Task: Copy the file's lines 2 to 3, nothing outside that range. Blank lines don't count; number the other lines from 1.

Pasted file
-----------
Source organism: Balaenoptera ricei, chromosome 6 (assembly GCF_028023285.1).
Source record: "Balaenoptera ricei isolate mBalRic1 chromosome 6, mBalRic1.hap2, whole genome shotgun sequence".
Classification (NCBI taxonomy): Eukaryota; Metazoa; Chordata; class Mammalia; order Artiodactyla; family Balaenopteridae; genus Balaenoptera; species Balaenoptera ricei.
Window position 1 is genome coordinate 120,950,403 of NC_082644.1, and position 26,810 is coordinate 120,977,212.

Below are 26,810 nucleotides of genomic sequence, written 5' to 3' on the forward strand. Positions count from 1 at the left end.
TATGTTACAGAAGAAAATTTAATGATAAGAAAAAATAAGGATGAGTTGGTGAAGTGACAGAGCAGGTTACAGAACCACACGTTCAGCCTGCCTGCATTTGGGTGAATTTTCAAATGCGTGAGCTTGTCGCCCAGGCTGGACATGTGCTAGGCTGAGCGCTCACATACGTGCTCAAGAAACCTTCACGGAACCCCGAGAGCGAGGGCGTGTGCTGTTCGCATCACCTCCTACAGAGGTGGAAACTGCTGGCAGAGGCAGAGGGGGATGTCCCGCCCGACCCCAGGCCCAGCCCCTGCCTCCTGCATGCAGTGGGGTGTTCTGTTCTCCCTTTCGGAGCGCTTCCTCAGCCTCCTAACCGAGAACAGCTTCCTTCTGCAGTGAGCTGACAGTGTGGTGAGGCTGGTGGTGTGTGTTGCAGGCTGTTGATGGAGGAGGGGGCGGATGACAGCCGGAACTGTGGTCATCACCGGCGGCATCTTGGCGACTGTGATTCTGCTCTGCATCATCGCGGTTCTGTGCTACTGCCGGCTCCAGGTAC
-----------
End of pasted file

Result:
Source record: "Balaenoptera ricei isolate mBalRic1 chromosome 6, mBalRic1.hap2, whole genome shotgun sequence".
Classification (NCBI taxonomy): Eukaryota; Metazoa; Chordata; class Mammalia; order Artiodactyla; family Balaenopteridae; genus Balaenoptera; species Balaenoptera ricei.